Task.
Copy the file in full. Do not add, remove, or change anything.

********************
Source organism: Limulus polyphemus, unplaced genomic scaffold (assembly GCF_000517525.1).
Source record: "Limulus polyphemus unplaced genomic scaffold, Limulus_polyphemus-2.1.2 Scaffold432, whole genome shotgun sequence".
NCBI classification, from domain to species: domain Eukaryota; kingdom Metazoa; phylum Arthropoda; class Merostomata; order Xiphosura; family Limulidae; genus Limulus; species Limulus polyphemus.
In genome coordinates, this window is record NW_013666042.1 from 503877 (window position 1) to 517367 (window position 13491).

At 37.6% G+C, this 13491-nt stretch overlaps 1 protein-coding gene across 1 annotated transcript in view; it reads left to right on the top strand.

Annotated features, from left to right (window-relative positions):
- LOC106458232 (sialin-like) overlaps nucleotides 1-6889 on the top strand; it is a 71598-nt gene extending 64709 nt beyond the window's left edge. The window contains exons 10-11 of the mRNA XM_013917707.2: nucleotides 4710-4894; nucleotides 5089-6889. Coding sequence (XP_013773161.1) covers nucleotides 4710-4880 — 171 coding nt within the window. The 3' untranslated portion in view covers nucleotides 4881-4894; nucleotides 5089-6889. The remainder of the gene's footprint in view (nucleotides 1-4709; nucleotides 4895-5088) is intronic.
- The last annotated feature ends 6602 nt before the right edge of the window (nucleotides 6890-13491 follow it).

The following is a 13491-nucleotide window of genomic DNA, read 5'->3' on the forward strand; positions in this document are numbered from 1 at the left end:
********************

Source organism: Limulus polyphemus, unplaced genomic scaffold (assembly GCF_000517525.1).
Source record: "Limulus polyphemus unplaced genomic scaffold, Limulus_polyphemus-2.1.2 Scaffold432, whole genome shotgun sequence".
NCBI classification, from domain to species: domain Eukaryota; kingdom Metazoa; phylum Arthropoda; class Merostomata; order Xiphosura; family Limulidae; genus Limulus; species Limulus polyphemus.
In genome coordinates, this window is record NW_013666042.1 from 503877 (window position 1) to 517367 (window position 13491).

At 37.6% G+C, this 13491-nt stretch overlaps 1 protein-coding gene across 1 annotated transcript in view; it reads left to right on the top strand.

Annotated features, from left to right (window-relative positions):
- LOC106458232 (sialin-like) overlaps nucleotides 1-6889 on the top strand; it is a 71598-nt gene extending 64709 nt beyond the window's left edge. The window contains exons 10-11 of the mRNA XM_013917707.2: nucleotides 4710-4894; nucleotides 5089-6889. Coding sequence (XP_013773161.1) covers nucleotides 4710-4880 — 171 coding nt within the window. The 3' untranslated portion in view covers nucleotides 4881-4894; nucleotides 5089-6889. The remainder of the gene's footprint in view (nucleotides 1-4709; nucleotides 4895-5088) is intronic.
- The last annotated feature ends 6602 nt before the right edge of the window (nucleotides 6890-13491 follow it).

The following is a 13491-nucleotide window of genomic DNA, read 5'->3' on the forward strand; positions in this document are numbered from 1 at the left end: